Some thoughts on quitters, fools, and pig-heads
I’ve heard it said that stupidity (and, alternately, insanity) is doing the same thing over and over again but expecting different results, but I think after some reflection I have to disagree. At the very least, I would argue that doing the same thing over and over again but expecting different results is ALSO stubbornness. And honestly, I think somebody who was nothing more than a quitter thought up the insanity/stupidity argument, and other quitters everywhere have taken up the mantra so that they, too, will look cooler when they give up and go turn on the TV, leaving we who are still ramming our heads into the wall to look like utter fools.
The doggedly determined, the iron-willed, and, on our less glamourous days, the pig-headed: that is what we are, we who, in the face of all logic and an inviting distraction, keep doing something we shouldn’t. Sometimes even we can see the idiocy of it. For example, right now, I’m drinking a cup of coffee. I shouldn’t be drinking it, because my stomach is upset and has been so for days. It’s working through something, or my colon is collapsing under the strain of poor workouts for
two weeks over a month (they really are related, which blew my mind), and every few hours I experience white hot pain and go to embrace the patiently waiting toilet. Well, I say embrace, but it’s my ass doing the embracing. (The toilet, bless its soul, will accept you in whatever way you come, including whatever noises you chose to make.) Coffee is a bad idea just now. It should be nice soothing herbal tea, and hot water bottles, and maybe a gingersnap. But the trouble is, coffee smells so good. I drink more coffee than I should–far, far more. People love to tell me how I drink too much coffee, all except my husband and my father-in-law, both who spy the empty pot and ask, hopefully, "Does anyone want any more coffee?" to which the answer is always "Of course!" (The king of too much coffee is my father, but he has an unfair advantage: he runs a cafe. Can you imagine? Coffee, on spigot, all day. This is the stuff of heaven.)
I shouldn’t have coffee, but I am. I’m drinking some now. I have a huge mug of it, hot and wonderful, brewed from beans in my fancy, free from a posh coffee club machine, with lovely beans roasted right here at home, and there’s a full pot downstairs. Twelve cups. I’m capable of drinking that, all of it, in the space of an afternoon. The only time I can’t drink it is before a workout, and believe me, I was pig-headed about that, but there’s something about feeling your heart race in your ears that makes even the most determined mule back down. But right now? Right now, coffee is good. Right now coffee is warm and thick and bitter, and it makes me go ping, and as my digestive system sends up alarms, my brain in the shape of a pig is saying, "Look, you can just bloody well cope. (My brain thinks it’s a bit British.) The coffee is good, and honestly, aren’t you bigger than this? Don’t you enjoy coffee? The rest of us do. Suck it up." It turns a deaf ear as my intestines try to explain that this, actually, is part of the problem, and my brain shuts its ears completely as my stomach sends up memories of the sharp pains felt less than half an hour ago. That’s past, my brain says. Ancient history. We live in the now, in the Zen of now, and now is coffee and determination!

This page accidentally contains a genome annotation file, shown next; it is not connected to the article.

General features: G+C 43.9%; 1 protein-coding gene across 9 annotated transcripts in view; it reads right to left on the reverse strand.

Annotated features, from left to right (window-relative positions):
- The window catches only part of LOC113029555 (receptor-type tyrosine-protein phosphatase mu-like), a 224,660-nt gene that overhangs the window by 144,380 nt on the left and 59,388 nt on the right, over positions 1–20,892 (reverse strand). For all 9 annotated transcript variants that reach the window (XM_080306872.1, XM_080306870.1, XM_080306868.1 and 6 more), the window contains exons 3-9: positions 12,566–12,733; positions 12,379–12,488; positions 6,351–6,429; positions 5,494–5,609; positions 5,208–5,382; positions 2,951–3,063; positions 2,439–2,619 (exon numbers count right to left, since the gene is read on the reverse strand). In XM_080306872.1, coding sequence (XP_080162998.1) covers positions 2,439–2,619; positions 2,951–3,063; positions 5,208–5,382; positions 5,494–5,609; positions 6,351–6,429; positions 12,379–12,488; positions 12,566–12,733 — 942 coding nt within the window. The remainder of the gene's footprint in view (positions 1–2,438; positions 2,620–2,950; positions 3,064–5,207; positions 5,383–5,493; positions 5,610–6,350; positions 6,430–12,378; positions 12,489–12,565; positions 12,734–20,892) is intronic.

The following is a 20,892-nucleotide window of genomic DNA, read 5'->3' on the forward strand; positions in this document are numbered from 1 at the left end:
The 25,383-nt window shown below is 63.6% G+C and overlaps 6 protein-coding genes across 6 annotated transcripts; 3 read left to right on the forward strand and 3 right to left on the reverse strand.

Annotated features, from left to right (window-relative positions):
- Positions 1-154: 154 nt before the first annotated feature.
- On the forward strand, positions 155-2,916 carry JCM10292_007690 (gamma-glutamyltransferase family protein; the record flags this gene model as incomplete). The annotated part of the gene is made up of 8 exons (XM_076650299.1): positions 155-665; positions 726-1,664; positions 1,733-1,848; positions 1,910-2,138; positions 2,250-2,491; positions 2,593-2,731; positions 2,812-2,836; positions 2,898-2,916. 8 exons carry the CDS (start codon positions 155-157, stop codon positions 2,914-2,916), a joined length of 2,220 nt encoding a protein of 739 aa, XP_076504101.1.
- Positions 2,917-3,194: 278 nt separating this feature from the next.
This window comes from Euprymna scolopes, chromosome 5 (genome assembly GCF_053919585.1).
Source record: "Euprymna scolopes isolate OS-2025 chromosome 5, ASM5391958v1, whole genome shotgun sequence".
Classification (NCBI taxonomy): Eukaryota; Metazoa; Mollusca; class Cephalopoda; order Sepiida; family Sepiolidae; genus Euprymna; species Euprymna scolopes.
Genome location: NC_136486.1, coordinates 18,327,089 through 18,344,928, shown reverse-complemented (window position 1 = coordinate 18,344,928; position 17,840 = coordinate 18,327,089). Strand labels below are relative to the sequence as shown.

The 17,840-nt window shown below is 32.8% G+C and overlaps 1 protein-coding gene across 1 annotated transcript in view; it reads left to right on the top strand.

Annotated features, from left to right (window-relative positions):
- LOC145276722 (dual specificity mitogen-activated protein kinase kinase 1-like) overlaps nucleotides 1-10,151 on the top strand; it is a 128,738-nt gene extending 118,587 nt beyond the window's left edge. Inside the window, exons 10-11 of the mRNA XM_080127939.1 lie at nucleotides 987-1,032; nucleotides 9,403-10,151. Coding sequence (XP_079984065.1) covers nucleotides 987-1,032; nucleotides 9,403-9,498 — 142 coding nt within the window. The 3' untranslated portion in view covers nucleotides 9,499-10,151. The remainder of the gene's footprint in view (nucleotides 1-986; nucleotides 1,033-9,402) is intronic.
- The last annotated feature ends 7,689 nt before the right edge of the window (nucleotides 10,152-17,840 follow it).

The thing is, sometimes pig-headed works. Yes, sometimes we’re the sad sots other people shake their heads at as we bang ours against the wall for what seems a shocking amount of time, but what most people fail to notice is that, every now and again, the wall cracks first. And the true tragedy is what they miss when the wall doesn’t crumble. When they see us stumble back, bloody, dizzy, and vomiting, or when they see us clutching our gut as we run to the bathroom–again–what they miss is what goes on in the head of the pigheaded. Only those who truly don’t understand "quit" and who would never demean their favorite activity by calling it insane understand what it’s like to pull back from the immovable object and realize that, honestly, they don’t want it anymore. Not at this price. It isn’t quitting: it’s leaving. There’s a big difference. I suppose some people just get their faster than the pig-headed, but I suspect a lot of those people never really wanted it in the first place. The true beauty is in clawing to attain something you want enough to abuse your soul to get it, only to discover during the abuse that actually, no. At this point it isn’t a loss. It isn’t a cowed defeat, a sad surrender to a greater force. It’s a loss of interest. Abandonment. If you fail to quit, you don’t lose dignity or pride. You just change your goal.
But really, most times, being determined lands you far more in some grey area between. You don’t walk off consoling yourself with platitudes or abandoning, but you achieve a different sort of success than you’d imagined. For example, if you put a bit of milk in the coffee, this somehow helps. If you only drink one cup, this helps a bit more. If you make sure you had something heavy in your stomach first, the problem is nearly solved. It’s the little things. If you just keep going, even when most people would be folding up and heaving a sigh, you learn the ways around, the modifications, and myriad other adjustments. You stop caring, even, about the quitters glowering down at you from the peanut gallery, fingers itching at the rail as they track your every movement, waiting for a mistake, because you’re too busy watching what happens when you keep trying, when you do it anyway, when you ask for the impossible and find sometimes that you get it, but most of the time, actually, that you get something even better, that only you can see.
I am a pig-head, a mule, and probably, a fool. You should see the things I see.
Also, the coffee’s just fine so far. You see? Sometimes even your colon is wrong.